The Day the Dow Dropped 3,116 Points
25 years ago today the stock market collapsed—and I mean collapsed in the full sense of the word: on Monday October 19, 1987 the Dow Jones Industrial Average fell 22.6%, or 508 points.
And while 508 points may not sound like much these days, 22.6% into today’s equivalent is 3,116 points.
3,116 points. Get your mind around that, as Warren Buffett would say.
I have a hard time getting my own mind around that, and yet I was on Wall Street that day (figuratively speaking—I worked mid-town), at a money management firm of which I have very fond memories. It was a great shop, with a great client base (families mainly—this was in the days before fund-of-funds, ETFs and all manner of dis-intermediaries between investors and investments) and money managers with a real eye for investing in companies (as opposed to buying stocks, which is an entirely different mindset).
Every time I pitched an idea—I was an analyst—one of the portfolio managers would start nodding and say, “Oh, I have a client who used to compete with them,” or “One of my clients sold out to those guys”…and then I would get a lesson in how that particular company actually managed itself behind the façade of quarterly earnings and black-and-white SEC filings.
It was a great shop.
Anyway, by the time Black Monday came, we’d been getting strange vibes about the stresses building up in the market—not because our clients were day-trading types who had been caught up in the pre-Crash mania, but because they weren’t day-trading types, and yet here we were a week or so before the collapse getting hit with all manner of redemption requests.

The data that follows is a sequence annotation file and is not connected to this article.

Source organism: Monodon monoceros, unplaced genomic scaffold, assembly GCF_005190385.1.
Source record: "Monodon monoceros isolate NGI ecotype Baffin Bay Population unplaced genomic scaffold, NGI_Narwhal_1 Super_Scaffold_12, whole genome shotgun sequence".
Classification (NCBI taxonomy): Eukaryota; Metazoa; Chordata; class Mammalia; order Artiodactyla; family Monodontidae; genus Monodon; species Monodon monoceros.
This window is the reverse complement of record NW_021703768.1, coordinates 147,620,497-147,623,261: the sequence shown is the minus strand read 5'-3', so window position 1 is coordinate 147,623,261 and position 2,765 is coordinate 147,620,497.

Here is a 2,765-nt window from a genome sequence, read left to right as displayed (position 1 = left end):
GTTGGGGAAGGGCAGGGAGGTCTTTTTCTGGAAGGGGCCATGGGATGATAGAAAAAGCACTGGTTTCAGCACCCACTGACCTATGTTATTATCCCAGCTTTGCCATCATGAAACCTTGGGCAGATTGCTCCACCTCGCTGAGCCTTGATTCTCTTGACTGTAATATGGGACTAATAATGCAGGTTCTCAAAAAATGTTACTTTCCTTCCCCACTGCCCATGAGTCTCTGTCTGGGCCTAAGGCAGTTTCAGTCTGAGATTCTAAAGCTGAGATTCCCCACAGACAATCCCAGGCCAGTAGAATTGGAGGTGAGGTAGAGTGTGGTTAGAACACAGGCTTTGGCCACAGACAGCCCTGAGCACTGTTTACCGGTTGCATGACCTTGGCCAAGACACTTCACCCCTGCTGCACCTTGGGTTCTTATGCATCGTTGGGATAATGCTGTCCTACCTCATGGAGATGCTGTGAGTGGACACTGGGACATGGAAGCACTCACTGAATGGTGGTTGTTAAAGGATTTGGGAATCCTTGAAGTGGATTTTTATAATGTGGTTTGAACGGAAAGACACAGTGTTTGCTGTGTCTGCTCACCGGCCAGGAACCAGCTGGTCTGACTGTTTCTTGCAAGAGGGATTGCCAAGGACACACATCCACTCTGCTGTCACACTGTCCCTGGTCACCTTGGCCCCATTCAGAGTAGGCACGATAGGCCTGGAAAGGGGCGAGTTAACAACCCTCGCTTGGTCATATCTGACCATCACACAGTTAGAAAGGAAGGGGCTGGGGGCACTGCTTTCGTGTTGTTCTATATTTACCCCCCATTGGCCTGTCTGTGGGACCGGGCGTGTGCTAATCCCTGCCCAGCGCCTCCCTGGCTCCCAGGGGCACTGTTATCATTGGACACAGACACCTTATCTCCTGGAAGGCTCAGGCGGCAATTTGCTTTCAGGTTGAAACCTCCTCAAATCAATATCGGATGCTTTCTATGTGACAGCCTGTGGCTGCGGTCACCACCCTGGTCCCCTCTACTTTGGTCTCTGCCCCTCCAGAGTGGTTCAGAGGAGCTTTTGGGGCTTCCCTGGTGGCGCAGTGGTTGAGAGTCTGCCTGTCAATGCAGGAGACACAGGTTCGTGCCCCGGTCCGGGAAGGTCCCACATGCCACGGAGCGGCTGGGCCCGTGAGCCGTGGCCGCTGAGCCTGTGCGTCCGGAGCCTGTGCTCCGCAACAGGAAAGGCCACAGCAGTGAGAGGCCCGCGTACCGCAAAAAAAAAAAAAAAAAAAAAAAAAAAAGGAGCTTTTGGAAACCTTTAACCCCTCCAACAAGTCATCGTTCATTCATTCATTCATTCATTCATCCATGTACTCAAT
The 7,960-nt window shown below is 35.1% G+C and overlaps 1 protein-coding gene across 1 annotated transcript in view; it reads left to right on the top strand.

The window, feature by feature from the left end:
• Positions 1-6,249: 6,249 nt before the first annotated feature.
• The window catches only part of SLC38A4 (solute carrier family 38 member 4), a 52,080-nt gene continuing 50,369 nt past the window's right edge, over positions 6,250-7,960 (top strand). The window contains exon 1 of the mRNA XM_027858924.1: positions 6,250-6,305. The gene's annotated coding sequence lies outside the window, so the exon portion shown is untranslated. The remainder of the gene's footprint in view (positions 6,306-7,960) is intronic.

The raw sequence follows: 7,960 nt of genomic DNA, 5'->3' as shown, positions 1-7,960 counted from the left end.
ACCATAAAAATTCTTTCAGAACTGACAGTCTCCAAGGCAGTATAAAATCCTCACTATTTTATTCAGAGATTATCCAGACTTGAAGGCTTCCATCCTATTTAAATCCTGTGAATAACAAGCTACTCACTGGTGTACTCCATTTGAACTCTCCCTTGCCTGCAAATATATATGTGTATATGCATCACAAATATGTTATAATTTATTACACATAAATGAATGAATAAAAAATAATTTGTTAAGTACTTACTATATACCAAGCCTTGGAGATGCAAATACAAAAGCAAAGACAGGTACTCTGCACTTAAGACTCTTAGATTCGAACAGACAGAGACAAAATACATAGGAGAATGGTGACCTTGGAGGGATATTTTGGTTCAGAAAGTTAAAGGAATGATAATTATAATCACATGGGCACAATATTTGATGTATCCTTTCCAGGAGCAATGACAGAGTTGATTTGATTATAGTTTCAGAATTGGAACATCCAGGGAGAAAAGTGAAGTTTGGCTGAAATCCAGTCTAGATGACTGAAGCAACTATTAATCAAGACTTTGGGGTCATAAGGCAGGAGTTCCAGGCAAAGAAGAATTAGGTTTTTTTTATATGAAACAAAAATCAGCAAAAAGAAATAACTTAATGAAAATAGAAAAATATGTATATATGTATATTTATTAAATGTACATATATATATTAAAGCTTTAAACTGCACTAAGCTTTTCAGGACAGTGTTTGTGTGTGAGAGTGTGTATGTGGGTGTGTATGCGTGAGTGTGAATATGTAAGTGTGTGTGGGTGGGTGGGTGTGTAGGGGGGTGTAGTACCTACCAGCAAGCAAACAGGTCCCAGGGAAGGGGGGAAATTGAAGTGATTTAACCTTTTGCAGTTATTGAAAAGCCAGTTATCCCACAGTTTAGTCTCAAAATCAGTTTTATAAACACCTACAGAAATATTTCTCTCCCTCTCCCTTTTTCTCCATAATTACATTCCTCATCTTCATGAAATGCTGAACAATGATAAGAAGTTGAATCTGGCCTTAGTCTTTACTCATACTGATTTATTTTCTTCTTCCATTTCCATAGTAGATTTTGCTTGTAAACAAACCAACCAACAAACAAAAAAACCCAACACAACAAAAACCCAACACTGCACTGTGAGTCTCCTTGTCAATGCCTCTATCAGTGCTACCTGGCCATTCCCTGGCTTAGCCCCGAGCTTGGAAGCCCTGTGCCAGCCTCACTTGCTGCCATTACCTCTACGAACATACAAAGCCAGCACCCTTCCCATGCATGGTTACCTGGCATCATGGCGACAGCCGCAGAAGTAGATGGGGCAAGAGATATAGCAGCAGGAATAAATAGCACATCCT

The pressure built so quickly that the Friday before Black Monday I heard we’d been selling stocks overnight in Japan to raise liquidity for somebody. And we weren’t a “sell overnight in Japan”-type place.
I thought “Well if it’s this bad for our clients, Fidelity must be a basket case.”
So Friday afternoon I sat at the Quotron machine (look it up, kids) and began hunting for the highest-multiple, most consumer-sensitive stock I could find. It turned out to be Home Depot, which was sort of the Lululemon of its day.
And I shorted Home Depot. Not alot, but just enough to hedge my own investment portfolio. Then I went home for the weekend, which is when everything came unglued.
What I remember about Black Monday mainly was how quiet it was (this was pre-CNBC, pre-Internet, pre-cell phones), at least for those of us in the business not screaming our guts out and waving tickets in a scrum on the floor of the NYSE, like the specialists trying to make markets that panic-stricken day. Our trading room (not a big one—we only had three traders) was more like a funeral parlor. Portfolio managers drifted in, arms crossed, and looked over Roger or Donna or Mary’s shoulder at the screens, shook their heads, muttered something like “What is going on” and left the room to get back to the calls from their clients who were asking the same thing.
I had lunch with another analyst at a Japanese sushi place in mid-town—it was a nice break from what seemed like the end of our world as we knew it—and tried to think through the implications, secure in the knowledge that, however badly it all ended, I had shorted Home Depot, so my own portfolio was hedged.